The view from Fuller Lodge became even more dramatic in late spring and summer at 4 P.M. , when every day a big thunderstorm started illuminating the horizon toward the Sangre de Cristo Mountains, with brilliant lightning criss-crossing the sky. The storm lasted a few hours and by 8 o'clock it was over, giving way to a serene night. The phenomenon was perfectly regular: at noon big cumulus clouds started forming in a sky that early in the morning had been perfectly clear; the clouds grew and rose in the sky, until they climaxed in the afternoon's thunderstorm. These summer storms cooled the days, which otherwise would have been hot, in spite of the altitude. Thus the climate was most pleasant, with moderately cold winters that permitted skiing. In the spring there was a profusion of wild flowers, and in the fall golden aspen thickets marked the fire scars in the pine forests, inviting hiking on solitary trails. These often went through small canyons with walls of volcanic rock on which Indians of bygone times had left mysterious pictographs.
Water was scarce and occasionally slightly muddy, and the inhabitants of Los Alamos made a big fuss about it. Later we had some periods of genuine water shortage, but they lasted only briefly and were significant mostly as topics of conversation. Checking statistics, I found that the amount of water daily available per person was large compared with that in many European cities.
At Los Alamos's altitude, 7,700 feet above sea level, the atmospheric pressure is only 22.4 inches of mercury, and water boils at 198° F, substantially lengthening cooking times. Several families bought pressure cookers as a remedy; we exercised patience. Typical complaints among the residents resembled a conversation I overheard between two women at the military PX, where we did most of our shopping, who grumbled about the sacrifices imposed by war; for instance, they could not find the exact cuts of meat they wanted.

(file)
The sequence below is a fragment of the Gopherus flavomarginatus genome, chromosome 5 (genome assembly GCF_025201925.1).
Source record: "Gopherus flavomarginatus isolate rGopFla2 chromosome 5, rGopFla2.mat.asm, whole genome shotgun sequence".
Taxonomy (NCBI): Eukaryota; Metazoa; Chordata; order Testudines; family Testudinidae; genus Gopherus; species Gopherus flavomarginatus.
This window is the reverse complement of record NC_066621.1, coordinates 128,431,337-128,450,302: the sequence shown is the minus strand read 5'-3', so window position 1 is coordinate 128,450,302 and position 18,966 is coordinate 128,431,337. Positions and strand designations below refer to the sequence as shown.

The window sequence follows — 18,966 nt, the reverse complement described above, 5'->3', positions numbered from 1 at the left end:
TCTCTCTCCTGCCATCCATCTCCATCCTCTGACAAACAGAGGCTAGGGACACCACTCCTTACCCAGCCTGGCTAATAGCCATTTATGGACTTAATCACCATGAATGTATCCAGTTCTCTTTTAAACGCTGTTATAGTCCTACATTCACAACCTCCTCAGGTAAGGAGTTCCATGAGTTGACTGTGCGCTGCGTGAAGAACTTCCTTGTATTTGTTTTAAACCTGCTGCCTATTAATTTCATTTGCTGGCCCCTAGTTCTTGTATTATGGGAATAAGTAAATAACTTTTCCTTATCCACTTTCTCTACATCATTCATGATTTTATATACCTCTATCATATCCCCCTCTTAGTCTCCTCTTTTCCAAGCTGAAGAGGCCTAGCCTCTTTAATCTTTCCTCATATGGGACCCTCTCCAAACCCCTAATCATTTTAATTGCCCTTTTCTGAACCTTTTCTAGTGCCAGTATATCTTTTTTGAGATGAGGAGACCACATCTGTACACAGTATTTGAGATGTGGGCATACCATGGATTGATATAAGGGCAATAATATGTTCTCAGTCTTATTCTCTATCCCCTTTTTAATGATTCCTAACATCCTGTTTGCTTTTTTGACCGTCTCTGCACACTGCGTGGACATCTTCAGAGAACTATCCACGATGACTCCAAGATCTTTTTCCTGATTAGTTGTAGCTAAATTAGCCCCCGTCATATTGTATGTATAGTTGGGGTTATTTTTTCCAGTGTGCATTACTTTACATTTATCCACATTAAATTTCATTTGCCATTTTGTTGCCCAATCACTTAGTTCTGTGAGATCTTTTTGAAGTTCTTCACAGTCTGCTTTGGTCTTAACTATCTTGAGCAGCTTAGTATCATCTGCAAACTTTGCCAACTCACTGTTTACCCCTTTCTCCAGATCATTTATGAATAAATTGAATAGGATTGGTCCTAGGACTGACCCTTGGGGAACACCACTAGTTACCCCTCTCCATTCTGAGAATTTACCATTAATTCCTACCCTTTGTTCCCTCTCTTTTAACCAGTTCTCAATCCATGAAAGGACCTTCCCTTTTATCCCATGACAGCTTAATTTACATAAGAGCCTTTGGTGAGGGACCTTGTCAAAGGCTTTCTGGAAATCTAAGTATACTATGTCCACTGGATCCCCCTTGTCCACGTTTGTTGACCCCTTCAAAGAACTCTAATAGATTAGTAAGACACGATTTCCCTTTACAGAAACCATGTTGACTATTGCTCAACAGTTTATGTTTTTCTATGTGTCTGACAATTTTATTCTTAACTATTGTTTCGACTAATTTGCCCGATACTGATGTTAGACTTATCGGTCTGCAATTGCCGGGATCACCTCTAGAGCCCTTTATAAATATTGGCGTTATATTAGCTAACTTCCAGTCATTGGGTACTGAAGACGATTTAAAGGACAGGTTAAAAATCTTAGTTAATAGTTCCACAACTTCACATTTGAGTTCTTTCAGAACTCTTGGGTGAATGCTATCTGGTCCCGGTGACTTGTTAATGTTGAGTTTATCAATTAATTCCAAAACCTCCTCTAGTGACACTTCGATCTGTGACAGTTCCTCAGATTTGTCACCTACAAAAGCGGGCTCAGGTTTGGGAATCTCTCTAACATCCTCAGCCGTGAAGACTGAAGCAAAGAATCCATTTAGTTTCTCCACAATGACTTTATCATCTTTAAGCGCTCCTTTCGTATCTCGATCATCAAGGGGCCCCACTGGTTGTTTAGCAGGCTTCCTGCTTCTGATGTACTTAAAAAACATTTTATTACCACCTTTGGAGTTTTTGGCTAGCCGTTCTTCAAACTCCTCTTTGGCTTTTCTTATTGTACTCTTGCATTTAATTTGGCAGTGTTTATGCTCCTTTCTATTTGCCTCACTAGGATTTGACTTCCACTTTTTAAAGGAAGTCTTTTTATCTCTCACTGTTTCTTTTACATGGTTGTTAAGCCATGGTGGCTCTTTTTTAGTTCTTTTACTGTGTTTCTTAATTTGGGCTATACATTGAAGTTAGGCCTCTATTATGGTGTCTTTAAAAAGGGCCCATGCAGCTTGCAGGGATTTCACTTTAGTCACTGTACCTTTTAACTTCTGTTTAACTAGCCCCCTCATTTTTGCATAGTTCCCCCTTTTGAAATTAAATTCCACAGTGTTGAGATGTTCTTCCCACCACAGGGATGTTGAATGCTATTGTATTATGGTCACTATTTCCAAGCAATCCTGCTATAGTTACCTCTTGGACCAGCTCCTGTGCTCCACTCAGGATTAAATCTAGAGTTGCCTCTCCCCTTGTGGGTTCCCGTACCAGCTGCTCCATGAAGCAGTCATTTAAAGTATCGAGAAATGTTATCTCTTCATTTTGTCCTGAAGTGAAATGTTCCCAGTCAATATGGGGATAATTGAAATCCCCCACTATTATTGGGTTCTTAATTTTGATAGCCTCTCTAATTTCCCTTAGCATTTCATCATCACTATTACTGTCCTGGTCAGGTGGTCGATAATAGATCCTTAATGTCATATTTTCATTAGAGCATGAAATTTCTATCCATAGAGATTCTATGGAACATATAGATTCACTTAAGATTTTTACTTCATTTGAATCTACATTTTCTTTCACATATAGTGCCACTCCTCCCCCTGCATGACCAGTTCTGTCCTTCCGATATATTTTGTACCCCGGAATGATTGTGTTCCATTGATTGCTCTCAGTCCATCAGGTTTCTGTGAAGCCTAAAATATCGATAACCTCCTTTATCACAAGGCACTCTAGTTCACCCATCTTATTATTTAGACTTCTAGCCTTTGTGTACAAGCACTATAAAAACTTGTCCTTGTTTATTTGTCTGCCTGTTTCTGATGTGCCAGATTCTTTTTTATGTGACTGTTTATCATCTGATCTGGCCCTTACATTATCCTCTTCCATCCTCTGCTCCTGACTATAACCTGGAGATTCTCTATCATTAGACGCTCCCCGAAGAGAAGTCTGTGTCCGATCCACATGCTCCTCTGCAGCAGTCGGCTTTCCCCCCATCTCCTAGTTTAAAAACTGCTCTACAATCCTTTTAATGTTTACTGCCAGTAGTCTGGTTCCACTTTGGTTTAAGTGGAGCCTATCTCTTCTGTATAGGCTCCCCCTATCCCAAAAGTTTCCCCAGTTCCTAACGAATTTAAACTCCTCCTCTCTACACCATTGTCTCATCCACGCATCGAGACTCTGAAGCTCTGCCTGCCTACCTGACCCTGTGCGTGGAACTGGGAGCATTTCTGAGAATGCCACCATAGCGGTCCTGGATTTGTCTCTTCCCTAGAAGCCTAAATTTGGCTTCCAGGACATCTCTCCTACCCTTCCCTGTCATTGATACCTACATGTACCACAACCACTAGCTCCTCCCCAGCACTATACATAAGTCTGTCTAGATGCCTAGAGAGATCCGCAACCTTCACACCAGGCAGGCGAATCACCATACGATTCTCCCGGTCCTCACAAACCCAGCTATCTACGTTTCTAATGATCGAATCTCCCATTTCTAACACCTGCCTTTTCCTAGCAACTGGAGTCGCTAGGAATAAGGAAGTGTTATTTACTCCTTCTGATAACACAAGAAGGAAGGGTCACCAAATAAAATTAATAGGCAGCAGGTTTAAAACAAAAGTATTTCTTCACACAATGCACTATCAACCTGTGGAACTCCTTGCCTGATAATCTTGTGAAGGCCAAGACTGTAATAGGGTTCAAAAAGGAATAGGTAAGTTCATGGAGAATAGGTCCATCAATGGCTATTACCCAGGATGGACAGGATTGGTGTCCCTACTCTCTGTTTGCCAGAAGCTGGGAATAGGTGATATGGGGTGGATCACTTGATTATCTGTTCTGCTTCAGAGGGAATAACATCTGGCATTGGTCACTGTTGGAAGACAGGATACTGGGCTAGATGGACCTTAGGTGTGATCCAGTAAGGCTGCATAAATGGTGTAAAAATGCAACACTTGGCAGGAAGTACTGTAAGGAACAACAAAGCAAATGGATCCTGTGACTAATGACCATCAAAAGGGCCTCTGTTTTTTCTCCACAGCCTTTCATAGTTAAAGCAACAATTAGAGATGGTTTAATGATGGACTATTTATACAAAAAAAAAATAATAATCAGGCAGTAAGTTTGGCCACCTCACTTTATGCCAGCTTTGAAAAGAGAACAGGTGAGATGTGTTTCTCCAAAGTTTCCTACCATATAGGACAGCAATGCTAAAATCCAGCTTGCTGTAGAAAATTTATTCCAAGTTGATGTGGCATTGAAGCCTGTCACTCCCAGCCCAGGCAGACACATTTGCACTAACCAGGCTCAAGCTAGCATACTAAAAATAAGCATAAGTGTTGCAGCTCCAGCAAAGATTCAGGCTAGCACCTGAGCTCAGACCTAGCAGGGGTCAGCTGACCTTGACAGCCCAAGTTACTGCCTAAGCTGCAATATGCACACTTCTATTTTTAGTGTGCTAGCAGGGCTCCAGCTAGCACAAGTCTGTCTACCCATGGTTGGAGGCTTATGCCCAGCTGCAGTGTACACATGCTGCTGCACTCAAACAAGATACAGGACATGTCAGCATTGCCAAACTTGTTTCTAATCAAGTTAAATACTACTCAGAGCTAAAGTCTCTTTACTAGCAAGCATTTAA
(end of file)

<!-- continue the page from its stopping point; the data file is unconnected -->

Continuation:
I first went to Los Alamos in March 1943, and promptly found myself attending a conference devoted to informing the scientific personnel
of the future laboratory of the problems facing us and to making concrete plans for their solution. While waiting for the military to build the green wooden apartment houses that were to become our homes for the duration of the war, those attending the conference slept in the Big House in a sort of hall. There my gold Longines Chronograph, bought at the time of the League of Nations sanctions against Italy, was stolen from me during the night. The people sleeping in the dormitory were not of the kind likely to steal watches, and the Military Police maintained strict surveillance of the dormitory, where there were highly secret documents, schedules, and plans related to the atomic bomb. Nevertheless, my watch was stolen, and the MPs, whom I immediately informed, did not display much zeal in trying to track down the thief. The watch was never found, and the theft is still a mystery to me.
Oppenheimer had invited some thirty scientists to the gathering I was attending, including the future leaders of the project and consultants like Fermi and Rabi. In the conference's five sessions, Robert Serber systematically described all that was known concerning a possible bomb. E. U. Condon took notes on his lectures, which subsequently formed a report (now declassified) called "The Los Alamos Primer."
Serber's lectures were followed by discussion of what to do, as well as by animated debates on the laboratory's organization. The military would have liked to put everybody in uniform, but this unhappy idea found a strenuous opposition headed by R. F. Bacher, Rabi, and others who had experience with the MIT radar laboratories, and the military gave in.